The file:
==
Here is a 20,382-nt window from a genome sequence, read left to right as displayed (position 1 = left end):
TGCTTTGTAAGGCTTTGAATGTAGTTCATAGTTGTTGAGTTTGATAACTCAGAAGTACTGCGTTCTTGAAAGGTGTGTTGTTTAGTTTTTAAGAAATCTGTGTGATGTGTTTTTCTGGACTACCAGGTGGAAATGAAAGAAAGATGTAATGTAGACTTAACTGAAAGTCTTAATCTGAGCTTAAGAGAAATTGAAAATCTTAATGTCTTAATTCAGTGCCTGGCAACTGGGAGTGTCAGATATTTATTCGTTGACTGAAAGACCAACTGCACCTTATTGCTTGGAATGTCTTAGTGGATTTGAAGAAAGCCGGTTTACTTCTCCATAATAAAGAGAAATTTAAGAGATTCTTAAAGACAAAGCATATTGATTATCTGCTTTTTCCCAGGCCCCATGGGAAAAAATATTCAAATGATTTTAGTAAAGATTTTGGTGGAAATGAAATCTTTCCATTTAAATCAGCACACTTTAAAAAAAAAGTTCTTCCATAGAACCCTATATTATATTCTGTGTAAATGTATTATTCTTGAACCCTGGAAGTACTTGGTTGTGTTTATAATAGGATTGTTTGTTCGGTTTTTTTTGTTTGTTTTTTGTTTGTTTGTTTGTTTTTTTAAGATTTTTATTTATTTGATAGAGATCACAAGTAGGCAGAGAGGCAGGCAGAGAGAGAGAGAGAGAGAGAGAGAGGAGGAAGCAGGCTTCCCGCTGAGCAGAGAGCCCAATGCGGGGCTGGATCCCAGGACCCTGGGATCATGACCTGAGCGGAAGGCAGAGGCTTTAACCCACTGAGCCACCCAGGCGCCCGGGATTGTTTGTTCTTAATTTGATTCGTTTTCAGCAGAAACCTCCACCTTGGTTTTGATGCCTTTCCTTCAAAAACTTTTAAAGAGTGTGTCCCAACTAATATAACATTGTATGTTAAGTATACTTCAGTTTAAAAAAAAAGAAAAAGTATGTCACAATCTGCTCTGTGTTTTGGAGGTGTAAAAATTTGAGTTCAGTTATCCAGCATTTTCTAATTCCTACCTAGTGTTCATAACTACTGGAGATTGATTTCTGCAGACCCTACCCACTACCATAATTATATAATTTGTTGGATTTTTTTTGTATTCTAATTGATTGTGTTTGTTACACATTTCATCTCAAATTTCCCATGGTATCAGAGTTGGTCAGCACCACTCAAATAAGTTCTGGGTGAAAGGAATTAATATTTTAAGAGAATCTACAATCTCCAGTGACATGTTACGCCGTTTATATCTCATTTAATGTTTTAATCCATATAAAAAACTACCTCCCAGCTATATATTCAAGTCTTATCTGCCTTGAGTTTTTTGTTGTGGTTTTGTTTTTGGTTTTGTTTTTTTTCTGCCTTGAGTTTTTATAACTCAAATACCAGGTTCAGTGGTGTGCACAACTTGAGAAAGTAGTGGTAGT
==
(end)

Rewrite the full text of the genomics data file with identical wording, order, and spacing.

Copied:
Here is a 20,382-nt window from a genome sequence, read left to right as displayed (position 1 = left end):
TGCTTTGTAAGGCTTTGAATGTAGTTCATAGTTGTTGAGTTTGATAACTCAGAAGTACTGCGTTCTTGAAAGGTGTGTTGTTTAGTTTTTAAGAAATCTGTGTGATGTGTTTTTCTGGACTACCAGGTGGAAATGAAAGAAAGATGTAATGTAGACTTAACTGAAAGTCTTAATCTGAGCTTAAGAGAAATTGAAAATCTTAATGTCTTAATTCAGTGCCTGGCAACTGGGAGTGTCAGATATTTATTCGTTGACTGAAAGACCAACTGCACCTTATTGCTTGGAATGTCTTAGTGGATTTGAAGAAAGCCGGTTTACTTCTCCATAATAAAGAGAAATTTAAGAGATTCTTAAAGACAAAGCATATTGATTATCTGCTTTTTCCCAGGCCCCATGGGAAAAAATATTCAAATGATTTTAGTAAAGATTTTGGTGGAAATGAAATCTTTCCATTTAAATCAGCACACTTTAAAAAAAAAGTTCTTCCATAGAACCCTATATTATATTCTGTGTAAATGTATTATTCTTGAACCCTGGAAGTACTTGGTTGTGTTTATAATAGGATTGTTTGTTCGGTTTTTTTTGTTTGTTTTTTGTTTGTTTGTTTGTTTTTTTAAGATTTTTATTTATTTGATAGAGATCACAAGTAGGCAGAGAGGCAGGCAGAGAGAGAGAGAGAGAGAGAGAGAGGAGGAAGCAGGCTTCCCGCTGAGCAGAGAGCCCAATGCGGGGCTGGATCCCAGGACCCTGGGATCATGACCTGAGCGGAAGGCAGAGGCTTTAACCCACTGAGCCACCCAGGCGCCCGGGATTGTTTGTTCTTAATTTGATTCGTTTTCAGCAGAAACCTCCACCTTGGTTTTGATGCCTTTCCTTCAAAAACTTTTAAAGAGTGTGTCCCAACTAATATAACATTGTATGTTAAGTATACTTCAGTTTAAAAAAAAAGAAAAAGTATGTCACAATCTGCTCTGTGTTTTGGAGGTGTAAAAATTTGAGTTCAGTTATCCAGCATTTTCTAATTCCTACCTAGTGTTCATAACTACTGGAGATTGATTTCTGCAGACCCTACCCACTACCATAATTATATAATTTGTTGGATTTTTTTTGTATTCTAATTGATTGTGTTTGTTACACATTTCATCTCAAATTTCCCATGGTATCAGAGTTGGTCAGCACCACTCAAATAAGTTCTGGGTGAAAGGAATTAATATTTTAAGAGAATCTACAATCTCCAGTGACATGTTACGCCGTTTATATCTCATTTAATGTTTTAATCCATATAAAAAACTACCTCCCAGCTATATATTCAAGTCTTATCTGCCTTGAGTTTTTTGTTGTGGTTTTGTTTTTGGTTTTGTTTTTTTTCTGCCTTGAGTTTTTATAACTCAAATACCAGGTTCAGTGGTGTGCACAACTTGAGAAAGTAGTGGTAGT